In 2014, a referendum for independence was held in order to led the Scottish people decide whether they truly desired independence or in the end still wanted to remain part of the United Kingdom. After the results came in it became clear that the No Party (the side that wanted to stay in the UK) had won with a significant majority, namely 55%. The Yes Party (the side to wanted to be independent) accepted the outcome and it seemed that at least for the coming decades a new cry for independence would occur. The main reasons that resulted in the No Party winning was the uncertainty about what would happen to Scotland after it became independent, especially when it came to joining the EU afterwards and how quick this could be done. Another important point was the uncertainty about the type of currency that would be used when independent (Keating, 2015).

Figure 2: Outcome Scottish independence referendum 2014 (The Guardian, 2014).


What is wise?

As explained before, the strong desire Scotland has to remain part of the European Union in combination with the fact that staying part of the European Union was a main reason for the Scottish population to vote against independence back in 2014. This could lead to a new referendum about independence in Scotland in the near future and if they decide to leave the United Kingdom, would that be good for the economy of Scotland?

On the long term it is of course hard to determine what effects it would have on the economy but on the short term many possible implications can be expected. The following economic challenges Scotland will face when becoming independent:

–        Border Business: The businesses that are located near the English border are naturally doing business in England and independence would promptly disrupt it.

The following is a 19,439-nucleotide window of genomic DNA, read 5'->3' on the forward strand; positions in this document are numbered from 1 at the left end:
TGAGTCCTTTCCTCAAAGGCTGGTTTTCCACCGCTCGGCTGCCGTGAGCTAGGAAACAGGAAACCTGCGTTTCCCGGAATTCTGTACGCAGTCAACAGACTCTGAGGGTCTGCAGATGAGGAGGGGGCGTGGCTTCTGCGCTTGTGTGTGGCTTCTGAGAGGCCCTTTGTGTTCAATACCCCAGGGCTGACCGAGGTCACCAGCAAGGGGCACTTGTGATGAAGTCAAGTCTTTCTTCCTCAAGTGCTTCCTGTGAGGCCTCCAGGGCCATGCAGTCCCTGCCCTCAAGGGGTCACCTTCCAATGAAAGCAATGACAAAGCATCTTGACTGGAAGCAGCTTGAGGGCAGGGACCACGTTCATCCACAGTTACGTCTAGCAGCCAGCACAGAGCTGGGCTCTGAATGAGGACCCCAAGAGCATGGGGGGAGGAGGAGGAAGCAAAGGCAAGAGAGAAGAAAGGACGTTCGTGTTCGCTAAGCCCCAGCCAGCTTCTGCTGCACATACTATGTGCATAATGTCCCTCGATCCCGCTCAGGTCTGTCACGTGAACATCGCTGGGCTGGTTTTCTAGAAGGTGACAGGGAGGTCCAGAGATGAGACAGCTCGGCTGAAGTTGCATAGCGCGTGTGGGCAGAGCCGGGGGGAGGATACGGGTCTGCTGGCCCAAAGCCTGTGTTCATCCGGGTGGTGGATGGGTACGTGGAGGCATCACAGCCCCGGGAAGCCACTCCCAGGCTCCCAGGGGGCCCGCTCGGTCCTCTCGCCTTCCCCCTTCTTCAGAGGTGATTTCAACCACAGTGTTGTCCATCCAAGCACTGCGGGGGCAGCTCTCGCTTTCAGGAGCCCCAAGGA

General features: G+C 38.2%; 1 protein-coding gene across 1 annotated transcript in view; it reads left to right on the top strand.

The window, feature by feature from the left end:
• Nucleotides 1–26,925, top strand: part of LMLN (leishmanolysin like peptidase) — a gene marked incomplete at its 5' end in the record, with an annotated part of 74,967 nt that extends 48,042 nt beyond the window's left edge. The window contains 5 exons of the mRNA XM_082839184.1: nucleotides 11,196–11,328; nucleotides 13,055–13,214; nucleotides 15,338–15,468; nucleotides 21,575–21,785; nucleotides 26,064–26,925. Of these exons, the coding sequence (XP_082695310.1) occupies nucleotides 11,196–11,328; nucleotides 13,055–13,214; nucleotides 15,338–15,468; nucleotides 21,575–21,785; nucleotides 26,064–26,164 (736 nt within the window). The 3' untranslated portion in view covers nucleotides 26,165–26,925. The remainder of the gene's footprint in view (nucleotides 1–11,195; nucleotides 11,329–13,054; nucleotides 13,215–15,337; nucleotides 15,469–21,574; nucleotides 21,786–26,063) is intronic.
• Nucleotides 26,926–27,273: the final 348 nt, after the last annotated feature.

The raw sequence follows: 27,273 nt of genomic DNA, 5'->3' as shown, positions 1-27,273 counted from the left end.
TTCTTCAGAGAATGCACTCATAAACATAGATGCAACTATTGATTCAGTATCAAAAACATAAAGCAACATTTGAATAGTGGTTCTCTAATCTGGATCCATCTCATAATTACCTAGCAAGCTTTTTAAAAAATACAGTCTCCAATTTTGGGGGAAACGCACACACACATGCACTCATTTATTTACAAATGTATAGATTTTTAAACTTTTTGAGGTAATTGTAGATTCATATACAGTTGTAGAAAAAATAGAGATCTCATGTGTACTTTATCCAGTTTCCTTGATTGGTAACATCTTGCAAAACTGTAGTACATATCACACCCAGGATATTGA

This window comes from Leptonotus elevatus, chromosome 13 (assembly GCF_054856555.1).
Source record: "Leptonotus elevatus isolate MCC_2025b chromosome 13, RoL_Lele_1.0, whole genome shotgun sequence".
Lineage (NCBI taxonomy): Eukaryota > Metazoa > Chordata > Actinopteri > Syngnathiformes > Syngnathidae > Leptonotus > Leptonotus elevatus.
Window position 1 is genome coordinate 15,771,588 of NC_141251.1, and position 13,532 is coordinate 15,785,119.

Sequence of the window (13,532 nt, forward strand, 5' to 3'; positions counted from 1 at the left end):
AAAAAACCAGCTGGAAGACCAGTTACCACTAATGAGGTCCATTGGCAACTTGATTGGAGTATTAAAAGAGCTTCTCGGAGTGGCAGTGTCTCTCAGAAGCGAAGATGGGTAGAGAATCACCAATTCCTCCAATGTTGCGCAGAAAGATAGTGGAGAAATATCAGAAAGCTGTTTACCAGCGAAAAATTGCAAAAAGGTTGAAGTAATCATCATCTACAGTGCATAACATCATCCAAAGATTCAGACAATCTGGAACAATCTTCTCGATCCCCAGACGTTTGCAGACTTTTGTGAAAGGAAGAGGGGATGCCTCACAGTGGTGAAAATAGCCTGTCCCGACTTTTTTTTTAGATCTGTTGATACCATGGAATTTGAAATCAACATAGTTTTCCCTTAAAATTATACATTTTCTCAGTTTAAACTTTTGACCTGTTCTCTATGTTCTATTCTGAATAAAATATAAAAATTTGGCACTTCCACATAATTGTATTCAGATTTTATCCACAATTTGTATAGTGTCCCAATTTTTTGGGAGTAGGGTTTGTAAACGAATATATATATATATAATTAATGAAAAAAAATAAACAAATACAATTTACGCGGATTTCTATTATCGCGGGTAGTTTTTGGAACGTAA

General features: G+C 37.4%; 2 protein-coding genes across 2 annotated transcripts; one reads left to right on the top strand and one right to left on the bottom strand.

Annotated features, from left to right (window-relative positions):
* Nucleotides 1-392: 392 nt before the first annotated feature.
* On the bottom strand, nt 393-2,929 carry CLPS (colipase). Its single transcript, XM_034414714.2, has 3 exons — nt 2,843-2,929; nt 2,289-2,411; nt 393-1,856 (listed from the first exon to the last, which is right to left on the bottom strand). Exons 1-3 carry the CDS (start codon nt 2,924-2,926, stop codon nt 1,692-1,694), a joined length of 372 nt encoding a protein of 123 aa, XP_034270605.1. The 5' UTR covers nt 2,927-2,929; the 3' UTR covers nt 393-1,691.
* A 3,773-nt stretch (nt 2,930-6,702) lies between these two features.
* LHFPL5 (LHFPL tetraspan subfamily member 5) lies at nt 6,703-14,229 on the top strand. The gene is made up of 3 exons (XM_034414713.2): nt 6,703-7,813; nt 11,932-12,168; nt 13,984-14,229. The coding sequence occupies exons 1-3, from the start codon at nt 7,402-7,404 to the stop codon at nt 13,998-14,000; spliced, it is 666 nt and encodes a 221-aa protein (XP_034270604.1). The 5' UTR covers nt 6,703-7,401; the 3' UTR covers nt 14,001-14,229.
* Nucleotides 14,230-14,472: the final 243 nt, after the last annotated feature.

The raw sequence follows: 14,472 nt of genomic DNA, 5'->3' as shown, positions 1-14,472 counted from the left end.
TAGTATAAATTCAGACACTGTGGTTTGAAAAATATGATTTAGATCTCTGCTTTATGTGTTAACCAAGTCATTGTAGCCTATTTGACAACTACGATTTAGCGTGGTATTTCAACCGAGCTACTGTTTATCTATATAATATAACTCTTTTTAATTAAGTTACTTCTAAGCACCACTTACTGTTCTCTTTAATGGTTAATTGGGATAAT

–        Currency: Scotland would want to keep the Pound Sterling but would the UK allow that? The other options are to get their own currency or join the Euro but that would both cause confusion and disruption in the Scottish economy.

–        Lengthy EU procedure: It normally takes years for a country to join the EU due to the long procedure it has. This means that after declaring independence, Scotland will not be part of the EU at first and therefore be out of both the internal market of the UK and the EU which will hurt the economy naturally.

These are challenges that the Scottish economy will have to face while there are no immediate improvements expected (Wilcox, 2018).

One can ask his- or herself, would it be worth for Scotland to become a sovereign state? The short term implications which are likely to happen indicate that the country will have a rough time adjusting when becoming independent which means that in the beginning the economy will be face some severe challenges while there are no certainties for a better economy on the long term. For this reason, it will not be wise for Scotland to become independent from an economic point of view.



Thank you for reading this blog! Please comment your opinion about my blog and do not be afraid to start a discussion about it! Especially if there are any Scottish or other British people among you, please share your point of view to start or enrich a conversation!


Reference List

Asperia. (2018). Map Uk Leave Remain [Illustration]. Retrieved September 25, 2018, from

Harvie, C. (2004). Scotland and Nationalism (4th ed.). New York, United States of America: Routledge.

Keating, M. (2015). THE SCOTTISH INDEPENDENCE REFERENDUM AND AFTER. Revista d’estudis autonòmics i federals, (21), 73–98. Retrieved from

The Guardian. (2014, September 18). Scottish Independence Referendum: Final results [Illustration]. Retrieved September 25, 2018, from

Wilcox, L. (2018). The Price of Scottish Independence: Why Remaining a Part of the UK Still Makes Sense in the Wake of Brexit. Sigma: Journal of political and international studies, 35, 177–192. Retrieved from

Leave a Reply

Your email address will not be published. Required fields are marked *